This pilot focuses on 17th-century works of natural philosophy and utopian literature. This period is known as the Scientific Revolution, a historical era of great discoveries and inventions. It was the century of mathematization of nature, mechanical philosophy, laws of nature and experimental method, but also of mathematical magic, curiosity, and discussions concerning the relationship between God and nature. These utopian works were mostly imaginary travel stories or fictional communities of ideal perfection in which the new intellectual achievements were embedded in an imaginary narrative context.

At that time, natural philosophy became poetic and literary, including fiction and imagination. For example, Galileo’s detailed descriptions of the Moon’s surface (Sidereus Nuncius, 1610) initiated new scenarios, which implied that the Moon, since it became “another Earth”, could be inhabited. Few years later, Francis Bacon’s New Atlantis (1624-7) enshrined the moral value of learning and the advancement of knowledge as a great utopian goal. Other thinkers, such as John Wilkins, were concerned about the theological status of hypothetical lunar inhabitants, and whether they were fallen or unfallen.

Such a shift in the view of the Cosmos brought with it a shift in values. It questioned the centrality of man in the world, bringing forth new scenarios in socio-political and theological discussion, and led to a new consideration of the intrinsic value of nature. Our aim is to highlight the inherent moral values in the utopias of the seventeenth century and evaluate the conceptual context in which they were presented. Furthermore, we will investigate how values are transformed, reinvented and reconstruct a new image of the self and of the world in the early modern period.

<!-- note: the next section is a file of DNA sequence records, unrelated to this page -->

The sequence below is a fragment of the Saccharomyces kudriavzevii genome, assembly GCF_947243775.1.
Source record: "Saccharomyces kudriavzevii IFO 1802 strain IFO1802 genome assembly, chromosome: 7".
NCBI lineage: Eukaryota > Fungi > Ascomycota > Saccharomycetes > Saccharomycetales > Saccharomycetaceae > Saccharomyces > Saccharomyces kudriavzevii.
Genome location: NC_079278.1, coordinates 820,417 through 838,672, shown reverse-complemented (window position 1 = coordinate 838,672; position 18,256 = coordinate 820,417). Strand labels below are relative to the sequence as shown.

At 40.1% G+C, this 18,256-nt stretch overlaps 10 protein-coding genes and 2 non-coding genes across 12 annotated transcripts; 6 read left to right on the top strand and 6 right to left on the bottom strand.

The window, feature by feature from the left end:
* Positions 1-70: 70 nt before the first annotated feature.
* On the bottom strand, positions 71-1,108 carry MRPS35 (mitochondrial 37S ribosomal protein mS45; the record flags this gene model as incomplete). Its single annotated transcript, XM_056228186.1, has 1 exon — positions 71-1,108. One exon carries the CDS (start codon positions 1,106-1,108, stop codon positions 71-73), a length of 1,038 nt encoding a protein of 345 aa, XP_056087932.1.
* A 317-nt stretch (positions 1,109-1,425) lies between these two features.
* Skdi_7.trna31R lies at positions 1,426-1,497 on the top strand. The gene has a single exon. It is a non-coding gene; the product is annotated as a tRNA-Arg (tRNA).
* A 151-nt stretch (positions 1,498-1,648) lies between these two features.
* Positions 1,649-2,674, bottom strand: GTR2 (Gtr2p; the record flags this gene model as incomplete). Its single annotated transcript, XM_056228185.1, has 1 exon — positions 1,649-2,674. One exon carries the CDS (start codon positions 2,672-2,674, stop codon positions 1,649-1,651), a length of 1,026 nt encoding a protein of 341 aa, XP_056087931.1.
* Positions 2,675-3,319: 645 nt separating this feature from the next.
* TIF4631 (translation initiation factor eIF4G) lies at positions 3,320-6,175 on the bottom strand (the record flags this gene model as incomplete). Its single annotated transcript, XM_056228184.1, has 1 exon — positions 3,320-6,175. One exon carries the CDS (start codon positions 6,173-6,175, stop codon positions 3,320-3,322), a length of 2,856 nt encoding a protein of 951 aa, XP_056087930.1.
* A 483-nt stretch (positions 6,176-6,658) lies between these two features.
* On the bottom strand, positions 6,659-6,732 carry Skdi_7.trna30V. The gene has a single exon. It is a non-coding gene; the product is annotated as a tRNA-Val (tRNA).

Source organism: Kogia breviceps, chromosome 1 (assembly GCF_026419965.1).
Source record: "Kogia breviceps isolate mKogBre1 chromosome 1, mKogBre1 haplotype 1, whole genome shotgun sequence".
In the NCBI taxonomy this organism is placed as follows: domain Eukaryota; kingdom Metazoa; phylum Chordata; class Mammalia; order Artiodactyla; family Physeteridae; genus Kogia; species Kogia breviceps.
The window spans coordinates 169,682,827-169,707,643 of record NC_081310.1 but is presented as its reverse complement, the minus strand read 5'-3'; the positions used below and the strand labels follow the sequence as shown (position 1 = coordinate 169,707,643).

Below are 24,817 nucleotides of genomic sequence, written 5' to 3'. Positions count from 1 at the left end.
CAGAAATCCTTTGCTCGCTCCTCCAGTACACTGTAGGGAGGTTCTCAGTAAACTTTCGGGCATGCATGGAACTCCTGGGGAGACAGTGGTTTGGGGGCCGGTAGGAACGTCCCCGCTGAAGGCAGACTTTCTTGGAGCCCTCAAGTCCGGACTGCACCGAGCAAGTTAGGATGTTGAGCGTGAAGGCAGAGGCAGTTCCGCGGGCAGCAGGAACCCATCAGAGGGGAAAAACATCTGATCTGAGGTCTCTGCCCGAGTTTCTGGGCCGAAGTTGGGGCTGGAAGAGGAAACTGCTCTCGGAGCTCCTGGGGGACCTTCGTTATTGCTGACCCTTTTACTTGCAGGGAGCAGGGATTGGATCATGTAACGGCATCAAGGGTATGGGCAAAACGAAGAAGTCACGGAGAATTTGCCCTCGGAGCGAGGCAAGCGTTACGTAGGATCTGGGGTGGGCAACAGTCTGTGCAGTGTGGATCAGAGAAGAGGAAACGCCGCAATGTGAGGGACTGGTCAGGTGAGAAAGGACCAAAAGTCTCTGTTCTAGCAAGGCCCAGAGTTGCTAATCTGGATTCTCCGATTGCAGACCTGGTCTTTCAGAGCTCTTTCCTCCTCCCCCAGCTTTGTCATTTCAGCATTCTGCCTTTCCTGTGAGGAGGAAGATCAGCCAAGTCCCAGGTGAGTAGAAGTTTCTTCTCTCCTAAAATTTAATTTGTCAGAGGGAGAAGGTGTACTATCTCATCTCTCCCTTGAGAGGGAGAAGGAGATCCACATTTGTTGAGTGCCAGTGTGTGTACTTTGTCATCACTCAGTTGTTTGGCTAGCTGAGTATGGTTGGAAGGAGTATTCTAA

Past of Values

This pilot will study 17th century texts, aiming to digitize how thinkers of that period perceived the transformation and reproduction of moral values and societies in their present and future. Also, we will highlight the inherent moral values in the new natural philosophy of the seventeenth century. These values were also present in many utopias of the seventeenth century and it is important to understand and evaluate the conceptual context in which they were presented. We will investigate how values were transformed and reinvented, and how they reconstructed a new image of the self and the world in the early modern period.

Present of Values

We will use the findings of the analysis in order to create educational programs for museum visitors or other events/occasions (talks, debates, museum nights, visits in the permanent exhibition) concerning these values. After the events, we will trace the visitors’ views on how/if these values are present in modern society. We would like to highlight the differences or similarities between the seventeenth-century values, which are inherent in the scientific instruments, and the values which are present in the popular image of science nowadays.